Science Seminar

everyone is welcome!

January, 9 2009

Elise Muller-Lindgren

Advance Directives and the Death with Dignity Act

Initiative 1000, the "Death with Dignity Act", was approved by voters on November 4th, 2008. What does it really mean? How might it affect you or your loved ones? Your advanced directive (A.K.A. living will) is still your best venue to express your end of life wishes. It is for everyone: young, old and in-between. At this seminar you will even get a form that you can fill out that, once signed by a qualified person will be a legal document of your wishes. Come join us as we look at these incredibly important issues. After, all everyone dies.

Posted on January 12, 2009

January 16, 2009

Lonnie Somer

Lucy - Her world and life

Anthropology instructor Lonnie Somer explores Lucy’s world: including how she lived and died, as well as how we can tell so much from just a few bones and bone fragments, the story behind her discovery, the analysis of her fossil remains; her physical appearance, life history, & ecology; her possible place in our family tree as a reflection of controversy within the field of paleoanthropology.

Posted on January 30, 2009

January 23, 2009

Eric Baer

Geologic Disasters and Human History

We like to think of history as a flow that we can try to control. However, sometimes a singular, apparently random disaster strikes that makes us realize that historian Will Durant was right: "Civilization exists by geologic consent, subject to change without notice."

Come to science seminar as we explore some of the great geologic disasters that altered the course of history, such as the eruption that paved the way for the rise of ancient Greece, the earthquake that struck Tokyo in 1923 and lead to World War II, and an earthquake in Portugal that altered the course of philosophical thought, as well as caused the destruction of one of the great colonial powers in 1755.

Posted on February 10, 2009

January 30, 2009

Tina Ostrander et al.

Demystifying Computer Science

Tina Ostrander and other computer scientists from Highline and the University of Washington, Tacoma, explore computer science and what computer scientists do.

Posted on February 10, 2009

February 6, 2009

Eric Baer

Rock and Roll - Earthquakes in the Pacific Northwest

Where we live has not one, not two, but THREE different sources of earthquakes. Come find out what you can expect when the ground starts rumbling. Along the way, you'll find out that California’s "Big One" is tiny compared to ours, why new discoveries have made scientists much more worried about our area, and where the nearest major fault is to you (I’ll bet it is less than 6 miles from where you are right now!)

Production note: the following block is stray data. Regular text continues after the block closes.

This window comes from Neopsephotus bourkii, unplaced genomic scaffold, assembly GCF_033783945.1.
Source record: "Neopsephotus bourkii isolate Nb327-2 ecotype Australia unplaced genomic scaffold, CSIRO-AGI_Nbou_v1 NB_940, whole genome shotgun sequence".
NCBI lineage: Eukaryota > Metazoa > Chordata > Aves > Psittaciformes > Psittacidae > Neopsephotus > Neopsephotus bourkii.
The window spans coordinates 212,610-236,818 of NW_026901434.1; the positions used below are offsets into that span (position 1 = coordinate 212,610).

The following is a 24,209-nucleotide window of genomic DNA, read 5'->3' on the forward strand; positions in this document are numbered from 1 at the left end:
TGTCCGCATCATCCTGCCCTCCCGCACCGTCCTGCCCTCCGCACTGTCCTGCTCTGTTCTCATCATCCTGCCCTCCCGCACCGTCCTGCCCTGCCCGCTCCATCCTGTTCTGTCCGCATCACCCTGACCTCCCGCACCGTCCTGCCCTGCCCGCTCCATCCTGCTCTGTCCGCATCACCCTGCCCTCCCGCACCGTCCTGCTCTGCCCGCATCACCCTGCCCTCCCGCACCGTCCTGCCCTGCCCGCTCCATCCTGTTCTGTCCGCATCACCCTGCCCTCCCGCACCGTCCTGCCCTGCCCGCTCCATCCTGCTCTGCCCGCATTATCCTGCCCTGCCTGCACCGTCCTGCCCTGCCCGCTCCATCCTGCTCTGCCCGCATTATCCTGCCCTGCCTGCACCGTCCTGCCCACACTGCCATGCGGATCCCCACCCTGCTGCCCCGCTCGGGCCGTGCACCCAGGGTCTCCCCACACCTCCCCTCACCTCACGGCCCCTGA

Posted on February 11, 2009

February 13, 2009

Angi Caster

The Monkey in the Mirror - Darwin’s Birthday through Satire”(Darwin Week Presentation)

How has satire influenced the communication and reception of British naturalist Charles Darwin’s ideas? Come find out during a presentation by Writing instructor Angi Caster. The presentation is part of Highline’s weeklong examination of Darwin’s life and work.

Video - Not Posted

February 20, 2009

Kurt Geissel & Mike Bradley

Virtual Computing

Cloud computing is the hottest trend in computing. But is it just hot air? Highline technology gurus Kurt Giessel and Mike Bradley examine this cutting edge technology.

Posted on February 27, 2009

February 27, 2009

Marie Esch-Radtke

Got Milk? A fresh look at breastfeeding in the 21st century

Nursing instructor Marie Esch‐Radtke examines recent research on the health impacts of breastfeeding.

Posted on March 6, 2009

March 6, 2009

Tim McMannon

Galileo Shatters the Universe

Galileo shattered the idea 400 years ago that the universe revolved around the Earth. Come find out how this is still causing us to rethink our position in the greater scheme of things with Dr. Tim McMannon, a professor of history at Highline.

Posted on March 13, 2009

March 13, 2009

Ruth Frickle

Lost or Missing in America.... Sleep!

Most of us have way too much to do and too little time to do it in. So when we're overloaded, the first thing we let go of is sleep. Do you know what you're leaving behind (other than the bliss of doing nothing and maybe a weird dream or two)? Do you know what you're actually getting in exchange for that sleep (other than the chance to get one more thing done)? The answers might surprise you.

Posted on March 19, 2009